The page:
It is not only the experience of the large number of people who have found genuine human flourishing in healthy, loving same – sex relationships, that theologians should be reflecting on – but also the extensive damage that has been caused in the lives of vast numbers of young people especially, by attempts to abide by the orthodox rules. We know for instance, that many lesbian and gay Catholics have concluded that the teaching as it stands leaves no space within it for them, and so have walked away – and for some, into lives of promiscuity and hedonism. For many other young people, the impossibility of reconciling the rigidity of the magisterium with what they know of themselves, has contributed significantly to the excessively high prevalence among LGBT teens of suicide, homelessness and substance abuse. This level of experience too, should be factored in:
n a lengthy investigation, Michael Hartwig argues that church teachings are positively harmful when they institutionally mandate sexual abstinence for anyone who is not in a heterosexual marriage. Elsewhere he too cites Pope John Paul II on whether experience and research have a role in moral determinations. Regarding the Galileo affair, the pope argued that “the central error of theologians was the failure to distinguish the meaning of Scripture from the meaning given to it by interpreters. If there seems to be a contradiction between Scripture and the discoveries of `clear and certain reasoning,’ the interpreter of Scripture `does not understand it correctly.” Hartwig leaves the reader with the magisterium’s apparent inconsistent appeal to scriptural interpretation, experience, and scientific data.
In his third division, “power, language and experience”, Keenan notes how intimately connected have been the exercise of church power, and the ability to hear the voices of gay experience – especially for clergy, and for others such as teachers, in positions of authority and influence. The exercise of this power forces many people firmly into the closet – but what is needed, is more openly gay role models.
For instance, invoking the research of James Whitehead and Evelyn Eaton Whitehead, Gerald Coleman warned against a Catholic school teacher “coming out” as being always “misguided” and “pedagogically and psychologically flawed.” The Whiteheads responded very differently, commenting that “the apparent absence of gays and lesbians among the Catholic leadership plays some part in the continuing prejudice against homosexual persons” and that “closeted lives, however holy, provide no wider lessons in religious maturing.”
However, the interconnection between power and experience is not all a one – way street, in which power enforces silence. It can also work the other way – when experience is not silenced, we have the opportunity to acquire a certain power of our own, in which we are able to not simply inform the Church about our own lives, but also to convey much deeper lessons, to the clear advantage of the Church as a whole:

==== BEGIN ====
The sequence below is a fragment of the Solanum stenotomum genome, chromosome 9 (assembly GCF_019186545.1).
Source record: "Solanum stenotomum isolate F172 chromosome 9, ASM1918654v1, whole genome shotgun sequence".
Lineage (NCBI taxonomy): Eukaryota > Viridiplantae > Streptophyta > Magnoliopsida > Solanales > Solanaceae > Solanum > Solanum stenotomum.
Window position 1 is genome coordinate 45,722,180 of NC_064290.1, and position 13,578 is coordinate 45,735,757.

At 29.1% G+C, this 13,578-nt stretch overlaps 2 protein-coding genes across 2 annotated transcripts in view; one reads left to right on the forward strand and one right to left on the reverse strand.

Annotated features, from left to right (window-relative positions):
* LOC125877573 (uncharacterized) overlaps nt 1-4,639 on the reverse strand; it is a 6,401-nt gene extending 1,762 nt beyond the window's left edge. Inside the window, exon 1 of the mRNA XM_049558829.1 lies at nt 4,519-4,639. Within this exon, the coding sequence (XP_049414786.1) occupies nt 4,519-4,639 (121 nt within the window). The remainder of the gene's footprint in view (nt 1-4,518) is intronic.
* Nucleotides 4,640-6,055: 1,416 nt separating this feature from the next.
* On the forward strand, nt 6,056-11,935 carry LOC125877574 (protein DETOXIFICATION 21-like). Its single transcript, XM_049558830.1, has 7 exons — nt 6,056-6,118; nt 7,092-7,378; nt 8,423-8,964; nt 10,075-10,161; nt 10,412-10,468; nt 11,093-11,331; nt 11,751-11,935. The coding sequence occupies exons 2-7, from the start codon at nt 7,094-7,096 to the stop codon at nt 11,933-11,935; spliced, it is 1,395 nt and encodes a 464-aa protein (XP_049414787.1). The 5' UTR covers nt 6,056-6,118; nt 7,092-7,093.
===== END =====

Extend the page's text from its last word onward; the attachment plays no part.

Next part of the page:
…..the need to develop a “rhetoric of rich moral description” is more urgent than ever. Two recent works highlight how power and language emerging from the experience of lesbian and gay Christians become living concepts not only for these persons but also for the Church. Xavier Seubert acknowledges that “[h]omosexuality has consistently been judged by the measure and requirements for authenticity not its own,” and proposes homosexuality as a “salvific metaphor.” …… “the most thoroughgoing perceptions which gays and lesbians have of themselves … is the feeling of being marginalized; it is lived bodily experience.” ….. Being pushed to the margin can mean being at a threshold of possibilities and having the freedom to engage those possibilities. In this sense the homosexual body is a threshold reality.” …. Seubert hopes that “homosexuality can be a new name for its own embodying manifestation of Godlife.”
James Alison’s brilliant work sets a new course for the open debate. Here he describes his own conversion of being first like Jonah convinced of his own marginalized righteousness and then “spluttering” forth from the belly of the whale his own experience of deliverance. Alison tells the story of having been “caught and held through the depths in which the utterly terrifying and yet completely gentle, unambiguous `yes’ of God to suggest into being the consciousness of a son, to bring forth the terrifying novelty of an unbound conscience.” Freed, Alison enters deeply into Scripture. Being gay and having been defined as an outsider for the sake of those inside the Church, he sees in the healing of the man born blind Jesus’ own command never to marginalize another so as to define oneself. Here is the victor who offers an embrace and a kiss instead of rejection and denial. Turning away from the variety of devices with which we empower ourselves at the cost of others, Alison turns to the birth of the Christian conscience that finds consolation in God’s revolutionary movements of inverting all things. This refreshing, prayerful glimpse of the depths of one’s faith helps readers to recognize that invariably the entire open debate is about ourselves and how we treat one another in the new dispensation.